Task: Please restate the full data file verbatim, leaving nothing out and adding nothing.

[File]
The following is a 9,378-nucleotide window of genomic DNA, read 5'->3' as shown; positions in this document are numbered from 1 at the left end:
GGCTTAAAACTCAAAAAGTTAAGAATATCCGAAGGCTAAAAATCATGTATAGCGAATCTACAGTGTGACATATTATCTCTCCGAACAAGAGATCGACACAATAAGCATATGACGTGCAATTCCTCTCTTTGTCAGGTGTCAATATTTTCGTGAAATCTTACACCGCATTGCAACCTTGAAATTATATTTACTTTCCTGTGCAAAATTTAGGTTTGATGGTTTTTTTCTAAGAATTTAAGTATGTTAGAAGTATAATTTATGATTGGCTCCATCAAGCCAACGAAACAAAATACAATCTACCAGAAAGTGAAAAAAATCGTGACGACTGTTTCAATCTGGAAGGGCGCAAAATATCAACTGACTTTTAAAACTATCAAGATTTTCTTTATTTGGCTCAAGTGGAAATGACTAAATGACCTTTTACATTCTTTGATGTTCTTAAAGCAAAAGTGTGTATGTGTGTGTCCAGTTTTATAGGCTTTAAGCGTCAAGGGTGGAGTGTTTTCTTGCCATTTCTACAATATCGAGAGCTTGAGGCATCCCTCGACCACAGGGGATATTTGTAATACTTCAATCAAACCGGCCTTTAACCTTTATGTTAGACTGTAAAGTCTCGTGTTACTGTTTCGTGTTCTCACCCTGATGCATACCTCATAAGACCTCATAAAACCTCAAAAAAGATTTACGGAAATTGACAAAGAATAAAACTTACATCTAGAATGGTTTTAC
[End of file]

The following is a 9,378-nucleotide window of genomic DNA, read 5'->3' as shown; positions in this document are numbered from 1 at the left end:
GGCTTAAAACTCAAAAAGTTAAGAATATCCGAAGGCTAAAAATCATGTATAGCGAATCTACAGTGTGACATATTATCTCTCCGAACAAGAGATCGACACAATAAGCATATGACGTGCAATTCCTCTCTTTGTCAGGTGTCAATATTTTCGTGAAATCTTACACCGCATTGCAACCTTGAAATTATATTTACTTTCCTGTGCAAAATTTAGGTTTGATGGTTTTTTTCTAAGAATTTAAGTATGTTAGAAGTATAATTTATGATTGGCTCCATCAAGCCAACGAAACAAAATACAATCTACCAGAAAGTGAAAAAAATCGTGACGACTGTTTCAATCTGGAAGGGCGCAAAATATCAACTGACTTTTAAAACTATCAAGATTTTCTTTATTTGGCTCAAGTGGAAATGACTAAATGACCTTTTACATTCTTTGATGTTCTTAAAGCAAAAGTGTGTATGTGTGTGTCCAGTTTTATAGGCTTTAAGCGTCAAGGGTGGAGTGTTTTCTTGCCATTTCTACAATATCGAGAGCTTGAGGCATCCCTCGACCACAGGGGATATTTGTAATACTTCAATCAAACCGGCCTTTAACCTTTATGTTAGACTGTAAAGTCTCGTGTTACTGTTTCGTGTTCTCACCCTGATGCATACCTCATAAGACCTCATAAAACCTCAAAAAAGATTTACGGAAATTGACAAAGAATAAAACTTACATCTAGAATGGTTTTAC